If film is art it must serve the common good through envisioning a creative world that challenges our assumptions and allows us to act in more imaginative ways than what is mediocre and the status quo.
– Greg Veltman
It’s always encouraging when you find other people who are saying the things you’ve been trying to put into words for so long! The above quotation is from this great article from Q Ideas, who are putting out some really great, thought-provoking stuff.
In this article, Veltman looks at some recent popular movies and considers how they address concepts of the common good.
As a form of mass communication, [he says,] film connects and draws our society together into important dialogues and decision-making practices. This influence that film has on the broader culture cannot be overlooked, and ignoring it is unwise.
There’s a radio programme I occasionally listen to called I’ve Never Seen Star Wars. The presenter takes a different celebrity each week and introduces him or her to a series of common experiences that they have never before engaged with. They range from innocuous things like eating Marmite to more significant (and morally questionable) ones like going to the horse races and placing a bet. The premiss is that these are all common experiences within our culture, that you ought to try at least once in your life (I don’t listen often because I do object to some of the things they make people do under that premiss, like betting).
The title is the part that interests me today, though. Star Wars is such a popular film series and has been seen and loved by so many people, that it has formed part of our collective cultural consciousness. To not be familiar with concepts such as The Force, Princess Leia’s hairdo or Lightsabers is to be in some way impoverished (just as so many argued last year about familiarity with the language of the King James Bible). It is part of us and has shaped, to a greater or lesser degree, the way we see the world.
None of the movies Greg Veltman considers are the next Star Wars. None are going to be seen by as many people or remain popular for as many decades, but they are the things people are watching and engaging with now.
The article talks about relationships and individualism, about justice and revenge and, in the bits that most spoke to me, about creativity. I particularly liked this section about Midnight in Paris – although that is partly because I’m such a city-lover! He writes:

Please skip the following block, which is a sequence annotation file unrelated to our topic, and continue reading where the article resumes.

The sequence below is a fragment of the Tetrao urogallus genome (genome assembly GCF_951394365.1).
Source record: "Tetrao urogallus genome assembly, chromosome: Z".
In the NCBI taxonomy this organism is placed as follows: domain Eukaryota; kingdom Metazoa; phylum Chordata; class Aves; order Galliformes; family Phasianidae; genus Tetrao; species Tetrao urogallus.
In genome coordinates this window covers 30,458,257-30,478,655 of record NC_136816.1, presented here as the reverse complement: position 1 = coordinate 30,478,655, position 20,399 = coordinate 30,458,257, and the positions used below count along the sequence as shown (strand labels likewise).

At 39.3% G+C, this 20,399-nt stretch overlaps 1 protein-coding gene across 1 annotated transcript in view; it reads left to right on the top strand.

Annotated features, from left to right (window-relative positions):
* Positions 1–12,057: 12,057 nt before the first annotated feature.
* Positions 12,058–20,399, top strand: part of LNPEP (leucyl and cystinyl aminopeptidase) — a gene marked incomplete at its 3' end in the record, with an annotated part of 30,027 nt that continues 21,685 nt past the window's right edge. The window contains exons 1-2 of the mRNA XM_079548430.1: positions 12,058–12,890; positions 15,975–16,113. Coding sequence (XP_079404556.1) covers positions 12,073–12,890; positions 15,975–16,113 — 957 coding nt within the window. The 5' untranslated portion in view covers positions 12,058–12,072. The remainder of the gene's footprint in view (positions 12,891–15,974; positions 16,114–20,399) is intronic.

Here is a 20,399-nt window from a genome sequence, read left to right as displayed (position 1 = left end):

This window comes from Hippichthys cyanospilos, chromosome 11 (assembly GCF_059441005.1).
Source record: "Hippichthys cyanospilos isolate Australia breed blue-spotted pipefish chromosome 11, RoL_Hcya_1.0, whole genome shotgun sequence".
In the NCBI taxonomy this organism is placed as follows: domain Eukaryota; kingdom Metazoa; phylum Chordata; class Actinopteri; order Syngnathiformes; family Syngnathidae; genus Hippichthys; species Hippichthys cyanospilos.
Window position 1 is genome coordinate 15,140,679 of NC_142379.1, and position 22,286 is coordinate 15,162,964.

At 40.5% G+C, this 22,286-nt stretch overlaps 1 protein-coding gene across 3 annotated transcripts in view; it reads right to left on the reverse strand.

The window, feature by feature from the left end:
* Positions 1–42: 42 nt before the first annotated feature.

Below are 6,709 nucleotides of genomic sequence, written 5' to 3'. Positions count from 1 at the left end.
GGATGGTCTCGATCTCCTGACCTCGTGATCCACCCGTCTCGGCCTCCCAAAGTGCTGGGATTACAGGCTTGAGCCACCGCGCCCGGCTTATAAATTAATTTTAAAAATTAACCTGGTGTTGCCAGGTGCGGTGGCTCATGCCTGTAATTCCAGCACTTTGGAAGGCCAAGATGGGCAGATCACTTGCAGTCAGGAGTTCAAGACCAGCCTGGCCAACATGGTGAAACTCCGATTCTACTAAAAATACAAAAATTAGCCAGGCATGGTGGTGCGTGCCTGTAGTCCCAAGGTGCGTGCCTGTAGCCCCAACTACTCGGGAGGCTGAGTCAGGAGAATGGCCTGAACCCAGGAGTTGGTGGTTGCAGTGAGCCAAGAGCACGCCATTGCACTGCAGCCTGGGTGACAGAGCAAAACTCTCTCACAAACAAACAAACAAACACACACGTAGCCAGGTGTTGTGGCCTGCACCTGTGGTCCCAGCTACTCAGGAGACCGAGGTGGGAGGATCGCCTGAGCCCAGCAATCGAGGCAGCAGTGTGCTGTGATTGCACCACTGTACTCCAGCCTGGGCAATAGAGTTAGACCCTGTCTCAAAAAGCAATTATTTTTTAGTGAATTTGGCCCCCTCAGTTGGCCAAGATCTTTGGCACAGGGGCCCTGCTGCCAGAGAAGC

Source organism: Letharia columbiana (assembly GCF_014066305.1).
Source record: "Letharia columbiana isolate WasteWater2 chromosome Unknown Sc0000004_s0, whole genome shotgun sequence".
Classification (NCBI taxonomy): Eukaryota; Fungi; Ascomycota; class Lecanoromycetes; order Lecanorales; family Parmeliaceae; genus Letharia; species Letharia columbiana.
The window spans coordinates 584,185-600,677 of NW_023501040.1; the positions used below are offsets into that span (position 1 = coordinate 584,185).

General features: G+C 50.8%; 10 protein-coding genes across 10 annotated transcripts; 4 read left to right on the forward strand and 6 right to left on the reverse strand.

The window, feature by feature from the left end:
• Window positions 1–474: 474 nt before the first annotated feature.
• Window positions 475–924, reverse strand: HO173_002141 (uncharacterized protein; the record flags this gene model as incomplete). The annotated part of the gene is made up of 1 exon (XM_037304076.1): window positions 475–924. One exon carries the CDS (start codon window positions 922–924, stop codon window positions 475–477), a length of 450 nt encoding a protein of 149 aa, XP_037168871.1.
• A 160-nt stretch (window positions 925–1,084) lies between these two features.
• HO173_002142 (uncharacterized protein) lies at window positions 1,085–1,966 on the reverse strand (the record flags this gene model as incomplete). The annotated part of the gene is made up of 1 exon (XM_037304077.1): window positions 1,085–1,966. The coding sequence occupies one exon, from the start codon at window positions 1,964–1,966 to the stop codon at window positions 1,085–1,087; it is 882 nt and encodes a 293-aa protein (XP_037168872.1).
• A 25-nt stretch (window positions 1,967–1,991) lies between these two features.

One of the key lines comes when Gil says:
“You know, I sometimes think, how is anyone ever gonna come up with a book, or a painting, or a symphony, or a sculpture that can compete with a great city. You can’t. Because you look around and every street, every boulevard, is its own special art form and when you think that in the cold, violent, meaningless universe that Paris exists, these lights, I mean come on, there’s nothing happening on Jupiter or Neptune, but from way out in space you can see these lights, the cafés, people drinking and singing. For all we know, Paris is the hottest spot in the universe.”
It is this idea, that a city, a community of people living together, might just be the best kind of art. It is an embodied form of art, one that humans are constantly creating and living daily, not an artefact stored away in a building or a commodity bought at an auction…. Rarely do we think of our everyday experience as the process of creating a piece of art, our common life together.
I love that. If a movie can make even 1% of its viewers think about how their interaction with the world can be seen as creative, and consider how to create something more beautiful through it, that’s an incredibly powerful thing.
The article ends with a couple of great questions, that are worth asking ourselves as we watch movies (and plays and TV programmes, and see art exhibitions, and read books and…whatever else you can think of). Don’t watch passively; watch with a view to understanding the message of the film, and with a view to letting that understanding inform the way you talk about it afterwards.
The next time you view a film, see if you can pick up on that story’s conception of the common good and how the film speaks to the social, political and economic elements of our society. Does the film show you an imaginative and redemptive vision of how we seek the good in our common life together?
How is the film industry shaping our society’s narrative?
What other films serve the common good?
What have you watched recently? What was its conception of the common good? Do you agree with it?
Let me know, I’d love to hear your thoughts – and do come back sometime as you start to watch things with this extra antenna up – I’d love to hear how it shapes your experience.